This crisis, with its uncertain repercussions, has been a long time in the making and has many origins. The three main causes are Mbeki's deep unpopularity and control freakery; Zuma's well-documented corruption and opportunistic populist politicking; and the poison that the giant arms deal with Britain, Germany, Sweden and France has spread in the ranks of the ANC, where former "comrades" have competed to get their share of barely legal "commissions", which are currently being investigated by British and German fraud squads.

Mbeki's bizarre views on HIV and Aids have sown death and confusion in South African society. Against the overwhelming international scientific consensus, he denies that HIV causes Aids. He has refused widespread demands to sack his health minister, Manto Tshabalala-Msimang, a woman convicted for stealing from unconscious patients when she was a hospital director, who recommends a diet of beetroot, olive oil and garlic to cure Aids rather than well-tested anti-retroviral drugs that delay the onset of Aids - she says these drugs are deadly poisons.

It is akin to watching the Mad Hatter's Tea Party, except that the consequences of this insanity are fatal for HIV-positive South Africans. Six million of them, more than any other nation, are HIV-positive; 1000 die each day from Aids and 1000 more become HIV-positive each day. There will be around two million South African Aids orphans by the time the country stages football's World Cup in 2010.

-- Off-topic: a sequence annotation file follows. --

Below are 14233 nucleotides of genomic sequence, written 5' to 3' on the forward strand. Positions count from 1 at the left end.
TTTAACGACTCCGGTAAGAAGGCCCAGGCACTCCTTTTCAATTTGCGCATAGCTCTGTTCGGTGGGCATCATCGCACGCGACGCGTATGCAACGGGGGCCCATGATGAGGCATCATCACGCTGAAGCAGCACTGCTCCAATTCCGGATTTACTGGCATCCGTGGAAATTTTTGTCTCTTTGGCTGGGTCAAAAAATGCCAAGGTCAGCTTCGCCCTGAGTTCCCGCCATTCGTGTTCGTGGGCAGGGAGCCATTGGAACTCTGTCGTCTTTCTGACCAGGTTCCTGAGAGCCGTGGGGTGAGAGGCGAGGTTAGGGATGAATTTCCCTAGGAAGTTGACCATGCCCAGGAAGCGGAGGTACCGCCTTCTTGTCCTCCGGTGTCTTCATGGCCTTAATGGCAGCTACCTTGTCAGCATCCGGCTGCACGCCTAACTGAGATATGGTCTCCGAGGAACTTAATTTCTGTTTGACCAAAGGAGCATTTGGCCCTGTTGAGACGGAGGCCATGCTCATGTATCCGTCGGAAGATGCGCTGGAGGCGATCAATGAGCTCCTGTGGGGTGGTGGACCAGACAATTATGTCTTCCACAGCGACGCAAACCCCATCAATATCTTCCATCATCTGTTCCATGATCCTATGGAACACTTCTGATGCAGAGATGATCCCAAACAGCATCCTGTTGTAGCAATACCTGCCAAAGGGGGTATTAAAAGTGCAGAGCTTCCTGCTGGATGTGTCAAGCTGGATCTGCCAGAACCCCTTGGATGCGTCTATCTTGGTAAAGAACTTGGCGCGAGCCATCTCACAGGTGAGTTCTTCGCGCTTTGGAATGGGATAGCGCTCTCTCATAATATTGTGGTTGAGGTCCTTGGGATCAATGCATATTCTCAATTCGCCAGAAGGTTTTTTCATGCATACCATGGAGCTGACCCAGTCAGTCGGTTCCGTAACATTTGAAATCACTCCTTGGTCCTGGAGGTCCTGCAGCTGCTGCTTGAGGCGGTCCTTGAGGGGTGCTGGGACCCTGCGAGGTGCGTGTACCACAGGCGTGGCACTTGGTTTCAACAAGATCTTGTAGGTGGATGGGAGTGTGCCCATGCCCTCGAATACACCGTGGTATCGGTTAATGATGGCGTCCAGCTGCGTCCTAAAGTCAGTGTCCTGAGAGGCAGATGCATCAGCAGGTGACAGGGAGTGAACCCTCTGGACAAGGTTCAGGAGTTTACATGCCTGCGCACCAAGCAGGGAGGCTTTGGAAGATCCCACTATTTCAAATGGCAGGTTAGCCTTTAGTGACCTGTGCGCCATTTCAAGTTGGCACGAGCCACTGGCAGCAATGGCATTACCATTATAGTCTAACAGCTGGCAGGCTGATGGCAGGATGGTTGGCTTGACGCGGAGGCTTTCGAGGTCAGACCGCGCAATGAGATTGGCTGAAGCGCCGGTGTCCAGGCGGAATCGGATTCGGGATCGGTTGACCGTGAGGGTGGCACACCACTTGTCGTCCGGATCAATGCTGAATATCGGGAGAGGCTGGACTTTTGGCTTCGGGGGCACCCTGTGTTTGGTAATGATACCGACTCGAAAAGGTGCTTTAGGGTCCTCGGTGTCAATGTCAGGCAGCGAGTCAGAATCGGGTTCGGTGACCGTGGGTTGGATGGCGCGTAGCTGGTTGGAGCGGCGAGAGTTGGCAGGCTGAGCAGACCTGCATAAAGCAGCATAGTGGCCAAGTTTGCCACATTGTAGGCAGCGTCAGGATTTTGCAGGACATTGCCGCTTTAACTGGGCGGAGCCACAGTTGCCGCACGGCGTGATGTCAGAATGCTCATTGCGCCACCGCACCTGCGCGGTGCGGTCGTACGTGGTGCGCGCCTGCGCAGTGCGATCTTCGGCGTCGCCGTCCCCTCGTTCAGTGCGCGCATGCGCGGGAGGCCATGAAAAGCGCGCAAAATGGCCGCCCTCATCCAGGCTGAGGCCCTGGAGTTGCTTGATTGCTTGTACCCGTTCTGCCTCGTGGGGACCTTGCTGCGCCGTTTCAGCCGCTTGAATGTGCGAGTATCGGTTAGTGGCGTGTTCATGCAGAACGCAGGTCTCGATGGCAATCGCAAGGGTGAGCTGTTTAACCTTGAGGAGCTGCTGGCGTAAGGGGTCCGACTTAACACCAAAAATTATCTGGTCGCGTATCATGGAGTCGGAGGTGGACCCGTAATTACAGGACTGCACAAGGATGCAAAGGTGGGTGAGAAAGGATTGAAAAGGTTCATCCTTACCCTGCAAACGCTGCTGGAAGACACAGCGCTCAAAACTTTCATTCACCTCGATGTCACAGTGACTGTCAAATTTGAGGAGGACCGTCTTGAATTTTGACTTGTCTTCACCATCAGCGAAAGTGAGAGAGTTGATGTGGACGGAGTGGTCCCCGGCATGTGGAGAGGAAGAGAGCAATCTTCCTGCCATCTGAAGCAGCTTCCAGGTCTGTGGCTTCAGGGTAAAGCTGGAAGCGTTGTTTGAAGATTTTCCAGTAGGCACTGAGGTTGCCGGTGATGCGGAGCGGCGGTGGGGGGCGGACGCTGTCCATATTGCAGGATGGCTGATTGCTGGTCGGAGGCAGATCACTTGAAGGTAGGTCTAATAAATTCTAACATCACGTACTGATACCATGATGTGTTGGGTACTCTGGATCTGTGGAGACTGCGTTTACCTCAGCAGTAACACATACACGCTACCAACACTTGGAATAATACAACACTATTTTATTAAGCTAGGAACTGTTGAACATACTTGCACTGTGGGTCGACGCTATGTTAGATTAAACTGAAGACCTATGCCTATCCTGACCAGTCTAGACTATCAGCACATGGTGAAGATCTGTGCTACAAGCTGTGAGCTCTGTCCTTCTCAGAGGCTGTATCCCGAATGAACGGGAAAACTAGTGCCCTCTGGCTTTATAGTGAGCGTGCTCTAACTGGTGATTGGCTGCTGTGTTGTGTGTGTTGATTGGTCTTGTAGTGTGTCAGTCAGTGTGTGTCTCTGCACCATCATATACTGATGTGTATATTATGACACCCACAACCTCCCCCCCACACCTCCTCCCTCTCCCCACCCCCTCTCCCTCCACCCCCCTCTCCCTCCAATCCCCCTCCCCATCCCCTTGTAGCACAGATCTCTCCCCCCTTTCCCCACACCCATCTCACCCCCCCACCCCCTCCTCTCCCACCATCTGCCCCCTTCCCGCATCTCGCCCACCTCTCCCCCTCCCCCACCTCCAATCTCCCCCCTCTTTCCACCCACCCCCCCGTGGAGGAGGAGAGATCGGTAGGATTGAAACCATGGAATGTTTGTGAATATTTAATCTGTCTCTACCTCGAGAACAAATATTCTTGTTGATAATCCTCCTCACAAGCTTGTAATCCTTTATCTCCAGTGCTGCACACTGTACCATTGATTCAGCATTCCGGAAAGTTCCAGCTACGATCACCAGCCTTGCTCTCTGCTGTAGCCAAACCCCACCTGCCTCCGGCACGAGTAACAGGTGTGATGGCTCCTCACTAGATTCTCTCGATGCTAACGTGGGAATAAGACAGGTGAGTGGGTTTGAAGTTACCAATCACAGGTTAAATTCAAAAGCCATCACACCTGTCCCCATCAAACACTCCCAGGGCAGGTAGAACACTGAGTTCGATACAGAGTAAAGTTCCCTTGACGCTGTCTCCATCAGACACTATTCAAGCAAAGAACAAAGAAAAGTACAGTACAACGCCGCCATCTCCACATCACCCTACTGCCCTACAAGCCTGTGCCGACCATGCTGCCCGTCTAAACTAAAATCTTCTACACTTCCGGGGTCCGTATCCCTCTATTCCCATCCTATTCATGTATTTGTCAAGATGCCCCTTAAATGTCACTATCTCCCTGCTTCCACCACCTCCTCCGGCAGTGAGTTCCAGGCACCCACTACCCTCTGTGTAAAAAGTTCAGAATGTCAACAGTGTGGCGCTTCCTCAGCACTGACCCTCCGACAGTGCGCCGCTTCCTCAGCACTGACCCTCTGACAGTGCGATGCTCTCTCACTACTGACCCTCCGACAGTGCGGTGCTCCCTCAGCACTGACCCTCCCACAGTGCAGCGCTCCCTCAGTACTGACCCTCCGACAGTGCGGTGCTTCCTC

Violent crime has got out of hand on Mbeki's watch, and he has let Robert Mugabe run rings round him when South Africa had the power to bring down the tyrant to the north within months by cutting power and oil supplies to Zimbabwe.

Mbeki has refused to listen to advice to step down from the ANC contest and let a "middle way" candidate challenge Zuma. There is a certain futility to Mbeki's desire to retain the party leadership because he must bow out from the presidency in early 2009 after serving the maximum permissible two five-year terms.

His strategy has clearly been one of "Stop Zuma" while remaining the power behind the throne, with one of his present female cabinet ministers as a surrogate president.

B UT that strategy has failed ignominiously and he will be a lame duck president for the rest of his term. The rank-and-file have had enough of his aloofness, arrogance and his manipulation of patronage to achieve his own ends. This was starkly illustrated two months ago when Mbeki sacked Vusi Pikoli, director of the National Prosecuting Authority - the so-called Scorpions, modelled on America's FBI - just as Pikoli's investigators were about to serve arrest warrants on the national police chief, Jackie Selebi. There has been a torrent of reports on the relationship between Selebi, a Mbeki confidante, and known criminal gangs, some Mafia-related.